With rubbish a major political issue, and threats from councils that residents might be fined if they do not sort their waste correctly, recycling has become a hot political issue. But, why bother to recycle? The benefits are far from indisputable. According to advocates of the new green orthodoxy, recycling is essential if we are to reduce pollution and alleviate global warming, but given its limited impact on CO2 emissions, it often seems as if the imperative to recycle has more to do with conspicuous ‘good citizenship’ than efficient waste management. Perhaps recycling is not only an inconvenient, but an unnecessary part of our daily routines.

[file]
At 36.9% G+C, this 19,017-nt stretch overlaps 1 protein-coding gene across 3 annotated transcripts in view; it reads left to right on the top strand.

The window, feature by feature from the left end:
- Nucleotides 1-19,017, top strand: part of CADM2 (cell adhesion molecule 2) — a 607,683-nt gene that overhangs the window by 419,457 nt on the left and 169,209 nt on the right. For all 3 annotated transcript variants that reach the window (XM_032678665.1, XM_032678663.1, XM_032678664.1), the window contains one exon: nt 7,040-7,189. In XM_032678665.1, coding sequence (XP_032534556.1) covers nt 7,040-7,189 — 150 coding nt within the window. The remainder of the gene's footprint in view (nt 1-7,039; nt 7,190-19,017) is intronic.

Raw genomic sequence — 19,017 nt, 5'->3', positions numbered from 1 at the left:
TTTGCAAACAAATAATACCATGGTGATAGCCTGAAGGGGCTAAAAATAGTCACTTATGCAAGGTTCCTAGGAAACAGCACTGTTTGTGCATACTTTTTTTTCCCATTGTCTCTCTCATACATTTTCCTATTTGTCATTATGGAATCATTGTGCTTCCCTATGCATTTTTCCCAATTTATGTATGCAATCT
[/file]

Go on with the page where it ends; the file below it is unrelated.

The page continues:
Some have hailed the recycling industry of Mumbai as an economic model that we should all take notice of. Many inhabitants of the Indian city spend their time sorting dumped rubbish for recycling. But, how does this resource efficiency match up to our standards of human efficiency? Might a certain amount of wasted material be a price worth paying for the freedom to spend time on other things?
editor, NovoArgumente; author, Die Steinzeit steckt uns in den Knochen: gesundheit als erbe der evolution
former director and associate, Green Alliance; author, A Zero Waste UK
science and technology director, Institute of Ideas; convenor, IoI Economy Forum
|Julia Hailes MBE|
sustainability consultant; author, The New Green Consumer Guide
freelance writer; blogger, Free Society
|Suzy Dean freelance writer; blogger, Free Society|
|recommended by spiked|